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Simon Gignac
12-29-2000, 09:31 PM
OK, I know one thing it gone a be 20'x40'x16'
and it gone a have to fit nicely in my father backyard.But we can't find any plans or design ideas for it.Does anyone have intenet adress or books that could help us.

Tanks Simon

BrianCunningham
12-30-2000, 09:38 AM
Are you talking steel?

If so:
http://www.usmb.com
http://www.steelmasterbuildings.com
http://www.steelmasterusa.com
http://www.steelspan.com
http://www.pioneersteel.com

rbgarr
12-31-2000, 09:03 AM
Ken Textor wrote an article that appeared in 'Maine Boats and Harbors" magazine about building a wood boathouse on his property that approximated those sizes. A friend of mine built a very substantial and inexpensive wood framed shed about that size from a Canadian kit maker, but you don't say where you are, so I can't tell if that info is useful for you. Let me know by direct email if you want to know more about the supplier and I'll try to get the name of the company for you.

Andreas Jordahl Rhude
12-31-2000, 11:04 AM
How about wood framing such as glued laminated timber! www.aitc-glulam.org (http://www.aitc-glulam.org) or www.sentinelstructures.com (http://www.sentinelstructures.com)

abe
12-31-2000, 01:29 PM
Look at an old forum thread for ideas and discussion.
http://media4.hypernet.com/~dick/ubb/Forum1/HTML/001634.html

Happy New Year to All

Simon Gignac
12-31-2000, 02:53 PM
Tanks to all of you for yours interesting ideas this realy help us.I think we are more interesting in a wood type of construction not only because of it look but we want to do it ourself.Does any of you have seen a boat shed in a western barn style? Well, that would look prety in are backyard!

Any ways happy new year to all of you and tanks again Simon

Ross Faneuf
12-31-2000, 05:52 PM
My home-built boatshed is 41L x 18W x 16H (clearance), also home designed. I'll try to find and post a few photos of construction if you're interested. Basic construction is 2x6 posts joined with glued gussets to 2x8 rafters and a 2x6 cross tie; wall height is 10' but clearance at cross tie is 16'. This is a permanent building, unheated, dirt floor. With a boat in it.

Simon Gignac
01-02-2001, 05:40 PM
Ross, that look realy interesting I would love to see some pictures.

Simon

Ross Faneuf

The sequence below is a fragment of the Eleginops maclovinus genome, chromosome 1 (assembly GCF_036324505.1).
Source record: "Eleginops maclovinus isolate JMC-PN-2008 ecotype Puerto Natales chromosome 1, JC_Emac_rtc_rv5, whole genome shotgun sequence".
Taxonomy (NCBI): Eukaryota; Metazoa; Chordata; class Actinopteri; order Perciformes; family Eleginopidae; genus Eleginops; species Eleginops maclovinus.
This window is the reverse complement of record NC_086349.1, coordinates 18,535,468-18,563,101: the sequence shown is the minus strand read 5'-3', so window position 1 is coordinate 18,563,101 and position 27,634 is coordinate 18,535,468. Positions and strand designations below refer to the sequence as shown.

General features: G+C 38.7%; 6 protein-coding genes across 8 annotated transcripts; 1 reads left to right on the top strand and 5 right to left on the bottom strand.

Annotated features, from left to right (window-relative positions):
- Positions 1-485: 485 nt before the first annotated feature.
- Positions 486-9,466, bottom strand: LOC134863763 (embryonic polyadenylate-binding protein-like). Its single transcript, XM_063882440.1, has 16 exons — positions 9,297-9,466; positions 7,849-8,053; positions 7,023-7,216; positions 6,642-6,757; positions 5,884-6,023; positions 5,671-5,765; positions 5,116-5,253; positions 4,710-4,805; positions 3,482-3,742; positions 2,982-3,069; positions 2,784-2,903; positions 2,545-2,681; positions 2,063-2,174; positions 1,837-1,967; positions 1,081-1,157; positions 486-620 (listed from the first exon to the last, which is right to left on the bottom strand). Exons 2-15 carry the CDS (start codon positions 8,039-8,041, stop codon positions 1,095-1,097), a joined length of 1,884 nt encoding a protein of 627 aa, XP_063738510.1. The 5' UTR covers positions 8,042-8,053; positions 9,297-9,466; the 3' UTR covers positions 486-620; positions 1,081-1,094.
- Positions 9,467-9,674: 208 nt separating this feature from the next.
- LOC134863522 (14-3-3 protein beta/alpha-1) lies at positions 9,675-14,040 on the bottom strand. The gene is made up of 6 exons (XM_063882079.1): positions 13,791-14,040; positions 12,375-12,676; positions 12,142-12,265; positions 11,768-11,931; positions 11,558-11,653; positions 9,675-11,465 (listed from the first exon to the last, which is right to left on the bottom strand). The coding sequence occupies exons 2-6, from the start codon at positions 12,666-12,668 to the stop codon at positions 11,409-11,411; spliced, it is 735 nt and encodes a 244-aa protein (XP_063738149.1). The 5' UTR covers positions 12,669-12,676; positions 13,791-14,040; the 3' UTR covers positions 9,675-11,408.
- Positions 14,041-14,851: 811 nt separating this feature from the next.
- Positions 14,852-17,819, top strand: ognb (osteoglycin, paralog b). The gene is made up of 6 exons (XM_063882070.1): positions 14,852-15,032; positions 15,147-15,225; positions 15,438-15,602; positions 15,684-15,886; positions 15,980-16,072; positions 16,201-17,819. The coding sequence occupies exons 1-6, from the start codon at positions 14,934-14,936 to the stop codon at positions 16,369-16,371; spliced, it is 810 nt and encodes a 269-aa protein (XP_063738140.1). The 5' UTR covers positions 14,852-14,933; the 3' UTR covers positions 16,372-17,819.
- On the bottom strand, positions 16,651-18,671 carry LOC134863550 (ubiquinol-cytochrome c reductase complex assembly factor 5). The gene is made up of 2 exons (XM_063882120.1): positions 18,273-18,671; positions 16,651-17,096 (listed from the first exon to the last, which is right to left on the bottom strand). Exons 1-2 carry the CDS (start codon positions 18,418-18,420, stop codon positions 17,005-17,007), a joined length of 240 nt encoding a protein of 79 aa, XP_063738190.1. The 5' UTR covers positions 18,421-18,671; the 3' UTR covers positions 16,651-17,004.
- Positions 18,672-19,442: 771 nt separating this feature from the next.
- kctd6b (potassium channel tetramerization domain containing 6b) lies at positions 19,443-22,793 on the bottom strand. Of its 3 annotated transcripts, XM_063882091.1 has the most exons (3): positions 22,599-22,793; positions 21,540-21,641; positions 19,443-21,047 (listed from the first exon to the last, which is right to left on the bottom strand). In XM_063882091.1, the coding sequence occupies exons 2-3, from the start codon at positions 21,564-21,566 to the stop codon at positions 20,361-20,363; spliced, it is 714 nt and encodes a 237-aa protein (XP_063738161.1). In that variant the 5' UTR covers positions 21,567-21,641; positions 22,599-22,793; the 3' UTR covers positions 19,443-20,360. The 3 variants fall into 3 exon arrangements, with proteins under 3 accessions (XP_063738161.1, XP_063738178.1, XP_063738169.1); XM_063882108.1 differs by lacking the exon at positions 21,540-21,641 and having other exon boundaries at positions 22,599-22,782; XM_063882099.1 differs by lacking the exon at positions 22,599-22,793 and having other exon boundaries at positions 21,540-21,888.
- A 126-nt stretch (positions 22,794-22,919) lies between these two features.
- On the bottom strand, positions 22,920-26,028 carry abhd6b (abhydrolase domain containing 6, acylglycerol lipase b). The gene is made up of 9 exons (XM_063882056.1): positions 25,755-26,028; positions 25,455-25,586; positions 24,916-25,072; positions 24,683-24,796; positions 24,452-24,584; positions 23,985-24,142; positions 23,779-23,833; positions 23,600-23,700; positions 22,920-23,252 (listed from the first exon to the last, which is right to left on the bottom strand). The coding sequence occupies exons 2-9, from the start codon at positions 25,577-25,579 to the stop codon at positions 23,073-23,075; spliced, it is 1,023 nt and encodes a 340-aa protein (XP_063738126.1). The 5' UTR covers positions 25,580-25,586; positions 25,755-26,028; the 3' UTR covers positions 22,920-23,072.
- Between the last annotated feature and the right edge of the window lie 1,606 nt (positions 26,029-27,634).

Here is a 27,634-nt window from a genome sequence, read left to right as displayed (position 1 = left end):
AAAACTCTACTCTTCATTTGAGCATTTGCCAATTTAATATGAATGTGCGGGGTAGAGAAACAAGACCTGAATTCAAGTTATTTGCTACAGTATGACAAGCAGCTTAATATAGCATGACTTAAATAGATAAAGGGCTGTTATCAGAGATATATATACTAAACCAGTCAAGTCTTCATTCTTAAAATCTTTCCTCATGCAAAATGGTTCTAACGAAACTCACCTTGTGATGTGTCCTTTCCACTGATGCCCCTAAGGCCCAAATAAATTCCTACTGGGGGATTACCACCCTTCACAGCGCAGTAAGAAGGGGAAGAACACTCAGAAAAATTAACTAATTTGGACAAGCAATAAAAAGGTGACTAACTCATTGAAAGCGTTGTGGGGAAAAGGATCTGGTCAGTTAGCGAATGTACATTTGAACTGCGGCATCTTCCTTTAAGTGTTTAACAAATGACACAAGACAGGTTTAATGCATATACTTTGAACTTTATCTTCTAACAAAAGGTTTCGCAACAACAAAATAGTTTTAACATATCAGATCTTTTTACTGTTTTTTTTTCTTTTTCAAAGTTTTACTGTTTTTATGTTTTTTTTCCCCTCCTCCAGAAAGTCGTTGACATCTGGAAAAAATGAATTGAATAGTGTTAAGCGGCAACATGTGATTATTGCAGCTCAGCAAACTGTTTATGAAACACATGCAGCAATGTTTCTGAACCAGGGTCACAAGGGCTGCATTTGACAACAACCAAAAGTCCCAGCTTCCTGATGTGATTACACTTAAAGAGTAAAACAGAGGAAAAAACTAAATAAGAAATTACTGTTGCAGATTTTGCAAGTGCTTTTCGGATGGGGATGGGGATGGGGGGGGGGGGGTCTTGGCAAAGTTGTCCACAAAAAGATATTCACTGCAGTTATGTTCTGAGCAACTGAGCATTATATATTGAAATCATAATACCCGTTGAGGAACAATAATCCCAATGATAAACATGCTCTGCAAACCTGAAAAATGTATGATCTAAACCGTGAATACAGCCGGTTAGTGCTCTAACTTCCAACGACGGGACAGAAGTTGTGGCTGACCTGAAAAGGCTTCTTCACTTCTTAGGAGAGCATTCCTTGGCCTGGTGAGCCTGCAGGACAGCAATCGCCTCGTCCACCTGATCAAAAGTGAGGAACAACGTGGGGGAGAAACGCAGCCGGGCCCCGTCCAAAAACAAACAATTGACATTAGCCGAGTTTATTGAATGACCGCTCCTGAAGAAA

01-04-2001, 11:58 AM
I'll post some pictures over the weekend; I'm currently at my away job, and the pictures aren't accessible.

tburris
01-04-2001, 02:57 PM
I built my addition 24'x48'x16' high all 2x6 framming with steel siding. I also took it one step further and added 1 1/4 inch tongue and grove floor. I went to my local library and extention office for plans of other similar buildings and then designed my own. Except for variances local building codes are very forgiving for home builders. Basically I stick framed the whole thing which if you read a about it and do some research you will find it very easy and the siding can be order from your local hardware store in any color.

Ross Faneuf
01-06-2001, 11:24 AM
I've posted 4 photos of the boat shed on PhotoPoint. Here's the URL for album - if this works OK as a link, then I won't put the individual photo URLs here, so you won't have to wait out a 100K download http://media4.hypernet.com/~dick/ubb/smile.gif
http://albums.photopoint.com/j/AlbumIndex?u=1438968&a=10791527

Photo 1 shows me erecting the trusses. You can get a pretty good idea how they're built from the photo. The posts are 2x6 11'; the rafters are 2x8; the collar tie is 2x6; there's a little 2x4 center brace. The gussets are 5/8 roof deck ply, glued with construction adhesive and nailed on with an air nailer. I did each side (post+rafter) then assembled them into the whole truss. I glued/nailed one center gusset, then jacked up the truss enough to do the second gusset from underneath (I did just about all the work single handed).

The diagonal braces are temporary, coming off once the frame was well braced.

The whole build is sitting on 6x8 PT posts, with a sill structure consisting of 2x12 PT bolted to the posts with a 2x8 PT plate screwed down to it.

Photo 2 just shows all the trusses erected. The T111 panels are in place on the sides, and the temporary diagonal bracing is about to come off. If you look carefully, you can see the ladder is leaning against the 2x8 longitutinal running the length of the truss top, and can see the 2x8 girt running down each side underneath the rafter ends (see below).